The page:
This is notwhat I have done.  In fact since having *Croizat* available this year I HAVE compared one track to a second to a third :


I have finished this work to the generation of the hierarchy (indicated figuratively below, hierarchic above)

only because I am still making sure that what is being built is not in contradiction with the smallest area geographically that may intricate the modeling and I am working on a full dumbbell model of all salamander speciation.  Also I need to apply this to the Caecilians below geographically and the Frogs divided into both.


Furthermore if it was necessary that I restrict myself to a “monophyly”  apriori rather than a general idea of area from a subjective evaluation of species areas in a group and some idea about population genetics and the space of form-making then since some phylogeographer or evolutionary geneticist asserts that some distribution is a not monophyly (that I was taking on standard taxonomic grounds is) the actual geo-biogeographic  (north, south, east, west) question I was asking becomes or could become useless.  The definitional state of the discipline cannot be so constrictive that one must use a particular taxonomy one day and then the very next day a different one.  It may be that the focus on endemism is not  the actual area (concept) to which panbiogeography affords access.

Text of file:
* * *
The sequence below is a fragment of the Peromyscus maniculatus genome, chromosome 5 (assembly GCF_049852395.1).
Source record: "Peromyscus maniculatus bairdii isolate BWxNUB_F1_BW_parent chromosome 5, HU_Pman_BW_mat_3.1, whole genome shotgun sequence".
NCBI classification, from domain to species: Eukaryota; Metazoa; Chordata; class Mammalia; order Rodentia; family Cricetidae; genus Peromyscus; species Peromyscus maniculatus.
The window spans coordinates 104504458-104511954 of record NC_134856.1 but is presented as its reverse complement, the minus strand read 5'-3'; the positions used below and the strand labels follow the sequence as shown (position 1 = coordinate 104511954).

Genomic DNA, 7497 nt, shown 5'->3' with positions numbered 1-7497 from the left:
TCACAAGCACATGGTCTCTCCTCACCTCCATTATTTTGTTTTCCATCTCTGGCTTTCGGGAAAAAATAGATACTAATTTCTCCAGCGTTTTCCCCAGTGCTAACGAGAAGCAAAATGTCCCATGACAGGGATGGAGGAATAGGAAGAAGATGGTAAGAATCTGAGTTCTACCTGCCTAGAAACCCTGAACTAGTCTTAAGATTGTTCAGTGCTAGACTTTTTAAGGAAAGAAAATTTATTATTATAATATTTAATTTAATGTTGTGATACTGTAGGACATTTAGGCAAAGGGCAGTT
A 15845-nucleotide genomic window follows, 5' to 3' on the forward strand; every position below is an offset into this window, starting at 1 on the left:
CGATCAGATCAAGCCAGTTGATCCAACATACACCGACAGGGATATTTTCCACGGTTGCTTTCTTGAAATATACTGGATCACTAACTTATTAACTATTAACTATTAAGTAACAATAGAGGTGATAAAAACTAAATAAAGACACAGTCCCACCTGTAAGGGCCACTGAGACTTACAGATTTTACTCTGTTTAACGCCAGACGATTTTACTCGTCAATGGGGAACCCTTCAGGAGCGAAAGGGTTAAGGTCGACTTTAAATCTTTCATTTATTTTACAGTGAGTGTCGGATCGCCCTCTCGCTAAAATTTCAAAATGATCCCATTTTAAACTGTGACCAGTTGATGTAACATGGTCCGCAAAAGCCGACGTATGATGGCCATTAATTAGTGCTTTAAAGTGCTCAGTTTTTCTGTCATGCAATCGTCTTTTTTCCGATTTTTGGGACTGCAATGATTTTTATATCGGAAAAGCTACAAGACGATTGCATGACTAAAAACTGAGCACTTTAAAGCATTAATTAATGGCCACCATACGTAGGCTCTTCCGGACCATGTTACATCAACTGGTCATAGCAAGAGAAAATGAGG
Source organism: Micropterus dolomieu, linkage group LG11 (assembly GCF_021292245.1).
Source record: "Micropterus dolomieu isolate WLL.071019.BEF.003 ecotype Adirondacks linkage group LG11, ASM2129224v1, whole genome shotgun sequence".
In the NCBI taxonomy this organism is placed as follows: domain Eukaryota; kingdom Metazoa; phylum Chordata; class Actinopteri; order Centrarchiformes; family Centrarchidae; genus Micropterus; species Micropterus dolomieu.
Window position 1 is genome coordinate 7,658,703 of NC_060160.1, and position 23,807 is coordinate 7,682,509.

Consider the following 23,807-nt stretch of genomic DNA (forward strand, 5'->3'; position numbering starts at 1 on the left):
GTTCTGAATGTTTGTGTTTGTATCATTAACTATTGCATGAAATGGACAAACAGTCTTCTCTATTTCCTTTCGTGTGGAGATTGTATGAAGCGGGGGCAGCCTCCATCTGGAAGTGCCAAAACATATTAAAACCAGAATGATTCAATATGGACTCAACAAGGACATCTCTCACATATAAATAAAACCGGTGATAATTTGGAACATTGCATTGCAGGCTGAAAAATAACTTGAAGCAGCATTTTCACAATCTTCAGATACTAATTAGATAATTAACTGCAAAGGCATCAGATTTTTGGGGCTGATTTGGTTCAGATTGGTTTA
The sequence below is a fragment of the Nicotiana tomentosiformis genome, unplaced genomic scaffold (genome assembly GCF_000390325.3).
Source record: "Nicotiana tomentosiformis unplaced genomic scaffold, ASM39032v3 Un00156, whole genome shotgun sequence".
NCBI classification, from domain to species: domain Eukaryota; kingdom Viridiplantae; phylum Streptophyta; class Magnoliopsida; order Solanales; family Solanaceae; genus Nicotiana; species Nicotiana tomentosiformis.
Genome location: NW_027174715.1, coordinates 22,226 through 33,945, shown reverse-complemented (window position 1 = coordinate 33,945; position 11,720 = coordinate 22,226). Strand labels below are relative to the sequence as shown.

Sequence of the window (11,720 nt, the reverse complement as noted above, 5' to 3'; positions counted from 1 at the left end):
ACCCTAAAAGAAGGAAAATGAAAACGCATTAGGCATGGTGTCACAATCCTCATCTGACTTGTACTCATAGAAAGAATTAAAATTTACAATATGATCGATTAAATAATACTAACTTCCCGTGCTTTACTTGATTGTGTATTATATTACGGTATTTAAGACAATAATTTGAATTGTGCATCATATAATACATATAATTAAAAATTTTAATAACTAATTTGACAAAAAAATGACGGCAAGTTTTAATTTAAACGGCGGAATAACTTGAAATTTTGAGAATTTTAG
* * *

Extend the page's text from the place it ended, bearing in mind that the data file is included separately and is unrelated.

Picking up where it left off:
Thus it seems the lexicological prescriptions of comparative biogeography would have stalled what I have done in the past year, right at the start.  This can not be what a future biogeography is intended to do to its practitioners.